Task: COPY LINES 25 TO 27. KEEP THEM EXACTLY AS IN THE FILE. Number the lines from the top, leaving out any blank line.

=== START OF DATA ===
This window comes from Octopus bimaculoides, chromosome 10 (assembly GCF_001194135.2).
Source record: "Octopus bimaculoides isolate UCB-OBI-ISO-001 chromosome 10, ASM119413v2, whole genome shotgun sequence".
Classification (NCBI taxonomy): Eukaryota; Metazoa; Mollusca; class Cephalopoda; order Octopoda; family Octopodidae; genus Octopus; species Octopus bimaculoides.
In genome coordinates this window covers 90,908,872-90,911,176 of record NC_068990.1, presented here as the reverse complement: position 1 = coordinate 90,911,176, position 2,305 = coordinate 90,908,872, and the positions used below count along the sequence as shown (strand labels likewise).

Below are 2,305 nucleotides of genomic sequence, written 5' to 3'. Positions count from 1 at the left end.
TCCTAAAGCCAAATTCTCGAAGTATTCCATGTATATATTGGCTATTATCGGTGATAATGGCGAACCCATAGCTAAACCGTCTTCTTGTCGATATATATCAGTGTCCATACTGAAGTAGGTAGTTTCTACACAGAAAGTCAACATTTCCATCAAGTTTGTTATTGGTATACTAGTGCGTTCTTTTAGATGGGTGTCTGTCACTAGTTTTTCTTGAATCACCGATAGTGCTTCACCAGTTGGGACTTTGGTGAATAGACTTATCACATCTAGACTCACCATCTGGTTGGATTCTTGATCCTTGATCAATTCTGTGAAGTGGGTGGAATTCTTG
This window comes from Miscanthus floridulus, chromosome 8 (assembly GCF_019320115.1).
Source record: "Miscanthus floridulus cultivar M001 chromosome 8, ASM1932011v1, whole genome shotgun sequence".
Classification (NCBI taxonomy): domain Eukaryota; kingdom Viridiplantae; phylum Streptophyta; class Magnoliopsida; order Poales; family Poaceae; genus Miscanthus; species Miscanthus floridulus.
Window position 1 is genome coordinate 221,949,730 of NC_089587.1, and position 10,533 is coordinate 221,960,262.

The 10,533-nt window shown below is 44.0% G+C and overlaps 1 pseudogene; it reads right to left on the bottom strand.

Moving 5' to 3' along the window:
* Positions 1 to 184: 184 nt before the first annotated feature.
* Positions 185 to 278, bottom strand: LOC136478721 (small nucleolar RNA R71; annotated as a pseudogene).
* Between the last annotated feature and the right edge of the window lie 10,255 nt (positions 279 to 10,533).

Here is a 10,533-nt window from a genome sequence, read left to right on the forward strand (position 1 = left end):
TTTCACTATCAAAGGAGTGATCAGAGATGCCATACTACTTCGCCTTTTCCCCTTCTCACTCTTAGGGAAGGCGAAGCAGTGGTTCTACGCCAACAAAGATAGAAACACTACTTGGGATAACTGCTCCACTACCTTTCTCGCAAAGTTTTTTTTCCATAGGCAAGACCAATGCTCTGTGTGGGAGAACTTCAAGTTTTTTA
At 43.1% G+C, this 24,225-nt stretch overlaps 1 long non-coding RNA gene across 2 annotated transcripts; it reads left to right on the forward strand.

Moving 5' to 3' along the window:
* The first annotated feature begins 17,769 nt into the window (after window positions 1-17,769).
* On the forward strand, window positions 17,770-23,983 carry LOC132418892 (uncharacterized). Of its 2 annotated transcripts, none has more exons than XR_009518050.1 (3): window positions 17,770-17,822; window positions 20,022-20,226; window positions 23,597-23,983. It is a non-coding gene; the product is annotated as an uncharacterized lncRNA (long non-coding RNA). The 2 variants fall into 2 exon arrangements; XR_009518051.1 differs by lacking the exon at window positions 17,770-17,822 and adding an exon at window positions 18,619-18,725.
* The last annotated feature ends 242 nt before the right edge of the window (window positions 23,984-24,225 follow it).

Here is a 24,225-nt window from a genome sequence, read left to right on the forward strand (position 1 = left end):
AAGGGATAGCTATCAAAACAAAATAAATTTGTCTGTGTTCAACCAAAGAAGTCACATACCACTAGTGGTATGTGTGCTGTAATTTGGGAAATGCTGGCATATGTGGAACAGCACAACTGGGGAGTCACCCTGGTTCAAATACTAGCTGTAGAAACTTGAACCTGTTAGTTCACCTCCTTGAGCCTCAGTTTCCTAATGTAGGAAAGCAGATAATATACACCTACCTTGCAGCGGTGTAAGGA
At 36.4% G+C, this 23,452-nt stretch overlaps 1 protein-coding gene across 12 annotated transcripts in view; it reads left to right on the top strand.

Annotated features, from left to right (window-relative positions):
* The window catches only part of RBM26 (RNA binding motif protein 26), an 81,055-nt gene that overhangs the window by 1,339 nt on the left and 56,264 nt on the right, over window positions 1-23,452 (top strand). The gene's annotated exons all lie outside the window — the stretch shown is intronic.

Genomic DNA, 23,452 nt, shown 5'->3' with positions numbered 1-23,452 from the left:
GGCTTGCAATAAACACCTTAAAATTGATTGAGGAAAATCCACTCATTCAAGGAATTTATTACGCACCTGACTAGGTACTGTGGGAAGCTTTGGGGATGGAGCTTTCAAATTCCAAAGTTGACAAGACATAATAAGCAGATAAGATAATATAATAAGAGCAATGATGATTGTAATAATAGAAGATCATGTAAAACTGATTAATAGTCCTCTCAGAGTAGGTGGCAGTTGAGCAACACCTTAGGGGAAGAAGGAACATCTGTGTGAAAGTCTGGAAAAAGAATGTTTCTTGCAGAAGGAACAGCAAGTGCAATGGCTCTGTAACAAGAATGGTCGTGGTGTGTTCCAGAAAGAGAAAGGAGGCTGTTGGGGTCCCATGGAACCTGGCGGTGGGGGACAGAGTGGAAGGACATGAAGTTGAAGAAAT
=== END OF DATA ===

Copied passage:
At 36.4% G+C, this 23,452-nt stretch overlaps 1 protein-coding gene across 12 annotated transcripts in view; it reads left to right on the top strand.

Annotated features, from left to right (window-relative positions):
* The window catches only part of RBM26 (RNA binding motif protein 26), an 81,055-nt gene that overhangs the window by 1,339 nt on the left and 56,264 nt on the right, over window positions 1-23,452 (top strand). The gene's annotated exons all lie outside the window — the stretch shown is intronic.